It’s not quite true that the Big Apple is “the city that never sleeps,” though not everybody is happy with what they’re getting.
“Sleep is so fundamental, it really impacts multi-different systems” of the body, says Dr. Natasha Williams, a sleep expert at NYU Langone. ”We have seen a pattern as it relates to hypertension. … Mood, anxiety. There’s a strong relation with sleep disturbance and depression, as well.” We know we want it, but can we get it?
A staggering 44% of adults in Richmond County—that’s Staten Island–reported insufficient sleep, according to a new report by Charlotte’s Web, a CBD company.
The “forgotten borough” ranks first in New York State for drowsiness and is No. 14 in the list of the top 20 sleep-deprived counties in the entire country.
A very surprising second place in the state was clinched by upstate’s Fulton County with 43% of adults not catching enough ZZZs. And we thought upstate was restful!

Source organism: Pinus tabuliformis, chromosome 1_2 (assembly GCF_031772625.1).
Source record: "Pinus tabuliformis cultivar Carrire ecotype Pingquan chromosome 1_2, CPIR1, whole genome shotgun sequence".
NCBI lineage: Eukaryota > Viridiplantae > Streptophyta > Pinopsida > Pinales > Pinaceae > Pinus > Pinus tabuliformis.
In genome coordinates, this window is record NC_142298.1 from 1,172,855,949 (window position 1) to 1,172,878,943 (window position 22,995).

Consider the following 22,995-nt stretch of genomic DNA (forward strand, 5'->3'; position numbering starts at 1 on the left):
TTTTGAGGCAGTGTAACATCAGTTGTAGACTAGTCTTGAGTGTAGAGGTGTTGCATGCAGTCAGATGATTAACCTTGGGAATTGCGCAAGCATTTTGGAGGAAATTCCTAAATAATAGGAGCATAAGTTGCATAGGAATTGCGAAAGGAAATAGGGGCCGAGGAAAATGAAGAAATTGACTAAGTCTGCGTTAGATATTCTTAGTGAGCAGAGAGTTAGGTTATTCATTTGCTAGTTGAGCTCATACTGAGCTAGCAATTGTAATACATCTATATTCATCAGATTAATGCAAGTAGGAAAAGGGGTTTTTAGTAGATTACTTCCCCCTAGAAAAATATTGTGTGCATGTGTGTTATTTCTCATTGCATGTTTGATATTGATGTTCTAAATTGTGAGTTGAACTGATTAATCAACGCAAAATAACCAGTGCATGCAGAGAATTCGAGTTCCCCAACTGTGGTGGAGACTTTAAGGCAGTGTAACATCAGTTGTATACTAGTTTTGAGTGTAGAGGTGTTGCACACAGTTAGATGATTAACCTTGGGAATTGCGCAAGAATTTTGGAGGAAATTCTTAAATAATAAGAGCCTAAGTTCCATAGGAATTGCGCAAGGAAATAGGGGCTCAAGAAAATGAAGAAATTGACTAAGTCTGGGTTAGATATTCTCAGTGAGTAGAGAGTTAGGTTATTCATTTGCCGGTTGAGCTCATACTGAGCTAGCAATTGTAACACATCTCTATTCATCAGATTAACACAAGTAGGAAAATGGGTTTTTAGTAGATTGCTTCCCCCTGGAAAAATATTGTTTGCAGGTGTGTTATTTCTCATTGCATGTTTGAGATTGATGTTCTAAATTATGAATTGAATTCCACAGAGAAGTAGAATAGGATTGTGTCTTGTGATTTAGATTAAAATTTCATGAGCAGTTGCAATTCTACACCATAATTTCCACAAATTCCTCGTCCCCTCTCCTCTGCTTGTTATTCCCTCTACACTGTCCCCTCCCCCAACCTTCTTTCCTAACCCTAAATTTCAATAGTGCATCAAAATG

The other four NYC boroughs aren’t sleeping in, either. In the Bronx, 42% of adults aren’t getting enough sleep; Brooklyn was at 41%; Queens at 40%, and Manhattan at 38%.
Charlotte’s web pulled the data from the University of Wisconsin Population Health Institute. It is based on the percentage of adults who reported an average of fewer than 7 hours of sleep a night. Even those catching enough sleep may not be satisfied. Quite a few of the respondents, especially women, complained of interrupted sleep.
Outside of New York City, the study found that Cumberland County topped New Jersey as the most sleep-deprived in that state, with 43% percent.
Cumberland joined Staten Island representing the tri-state area at the top of the tired and probably cranky rankings, coming in at No. 15 nationwide. New Haven and New London counties tied for the lead in Connecticut at 38%, landing that state 40th on the nationwide list. CDC data shows sleep is better in the suburbs.
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